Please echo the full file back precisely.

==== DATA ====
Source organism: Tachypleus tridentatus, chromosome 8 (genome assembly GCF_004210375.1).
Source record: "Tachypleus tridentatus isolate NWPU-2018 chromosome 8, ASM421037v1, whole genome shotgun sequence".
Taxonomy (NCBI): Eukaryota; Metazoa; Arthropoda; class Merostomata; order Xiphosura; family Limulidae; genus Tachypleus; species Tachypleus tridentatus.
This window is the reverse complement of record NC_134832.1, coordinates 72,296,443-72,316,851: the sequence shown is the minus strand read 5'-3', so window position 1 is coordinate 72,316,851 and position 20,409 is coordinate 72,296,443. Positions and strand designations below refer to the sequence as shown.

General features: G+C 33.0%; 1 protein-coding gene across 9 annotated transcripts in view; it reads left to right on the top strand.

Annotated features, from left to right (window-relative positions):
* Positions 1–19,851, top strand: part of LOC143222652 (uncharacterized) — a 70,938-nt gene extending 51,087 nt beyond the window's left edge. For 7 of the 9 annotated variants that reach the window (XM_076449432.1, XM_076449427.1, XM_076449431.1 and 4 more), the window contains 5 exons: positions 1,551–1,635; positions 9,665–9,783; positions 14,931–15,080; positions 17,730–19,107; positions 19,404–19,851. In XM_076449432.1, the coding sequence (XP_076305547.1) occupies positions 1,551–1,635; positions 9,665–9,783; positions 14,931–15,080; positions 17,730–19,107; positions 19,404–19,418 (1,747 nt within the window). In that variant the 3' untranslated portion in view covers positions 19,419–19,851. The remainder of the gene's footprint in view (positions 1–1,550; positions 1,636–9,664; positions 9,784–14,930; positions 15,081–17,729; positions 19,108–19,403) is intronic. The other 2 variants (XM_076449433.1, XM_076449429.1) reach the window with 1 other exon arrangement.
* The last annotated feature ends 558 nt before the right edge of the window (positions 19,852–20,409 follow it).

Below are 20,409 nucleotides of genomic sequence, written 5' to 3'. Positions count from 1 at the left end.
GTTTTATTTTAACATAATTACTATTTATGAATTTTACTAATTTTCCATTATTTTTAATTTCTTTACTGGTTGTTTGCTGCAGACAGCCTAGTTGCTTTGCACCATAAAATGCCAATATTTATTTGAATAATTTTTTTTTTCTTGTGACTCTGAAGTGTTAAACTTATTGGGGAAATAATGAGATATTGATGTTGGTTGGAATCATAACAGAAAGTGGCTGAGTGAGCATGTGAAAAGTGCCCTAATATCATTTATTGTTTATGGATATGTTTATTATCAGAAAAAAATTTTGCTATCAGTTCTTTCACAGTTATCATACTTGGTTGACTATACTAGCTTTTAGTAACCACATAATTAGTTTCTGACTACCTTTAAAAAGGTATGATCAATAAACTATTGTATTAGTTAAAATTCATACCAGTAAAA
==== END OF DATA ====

Source organism: Tachypleus tridentatus, chromosome 8 (genome assembly GCF_004210375.1).
Source record: "Tachypleus tridentatus isolate NWPU-2018 chromosome 8, ASM421037v1, whole genome shotgun sequence".
Taxonomy (NCBI): Eukaryota; Metazoa; Arthropoda; class Merostomata; order Xiphosura; family Limulidae; genus Tachypleus; species Tachypleus tridentatus.
This window is the reverse complement of record NC_134832.1, coordinates 72,296,443-72,316,851: the sequence shown is the minus strand read 5'-3', so window position 1 is coordinate 72,316,851 and position 20,409 is coordinate 72,296,443. Positions and strand designations below refer to the sequence as shown.

General features: G+C 33.0%; 1 protein-coding gene across 9 annotated transcripts in view; it reads left to right on the top strand.

Annotated features, from left to right (window-relative positions):
* Positions 1–19,851, top strand: part of LOC143222652 (uncharacterized) — a 70,938-nt gene extending 51,087 nt beyond the window's left edge. For 7 of the 9 annotated variants that reach the window (XM_076449432.1, XM_076449427.1, XM_076449431.1 and 4 more), the window contains 5 exons: positions 1,551–1,635; positions 9,665–9,783; positions 14,931–15,080; positions 17,730–19,107; positions 19,404–19,851. In XM_076449432.1, the coding sequence (XP_076305547.1) occupies positions 1,551–1,635; positions 9,665–9,783; positions 14,931–15,080; positions 17,730–19,107; positions 19,404–19,418 (1,747 nt within the window). In that variant the 3' untranslated portion in view covers positions 19,419–19,851. The remainder of the gene's footprint in view (positions 1–1,550; positions 1,636–9,664; positions 9,784–14,930; positions 15,081–17,729; positions 19,108–19,403) is intronic. The other 2 variants (XM_076449433.1, XM_076449429.1) reach the window with 1 other exon arrangement.
* The last annotated feature ends 558 nt before the right edge of the window (positions 19,852–20,409 follow it).

Below are 20,409 nucleotides of genomic sequence, written 5' to 3'. Positions count from 1 at the left end.
GTTTTATTTTAACATAATTACTATTTATGAATTTTACTAATTTTCCATTATTTTTAATTTCTTTACTGGTTGTTTGCTGCAGACAGCCTAGTTGCTTTGCACCATAAAATGCCAATATTTATTTGAATAATTTTTTTTTTCTTGTGACTCTGAAGTGTTAAACTTATTGGGGAAATAATGAGATATTGATGTTGGTTGGAATCATAACAGAAAGTGGCTGAGTGAGCATGTGAAAAGTGCCCTAATATCATTTATTGTTTATGGATATGTTTATTATCAGAAAAAAATTTTGCTATCAGTTCTTTCACAGTTATCATACTTGGTTGACTATACTAGCTTTTAGTAACCACATAATTAGTTTCTGACTACCTTTAAAAAGGTATGATCAATAAACTATTGTATTAGTTAAAATTCATACCAGTAAAA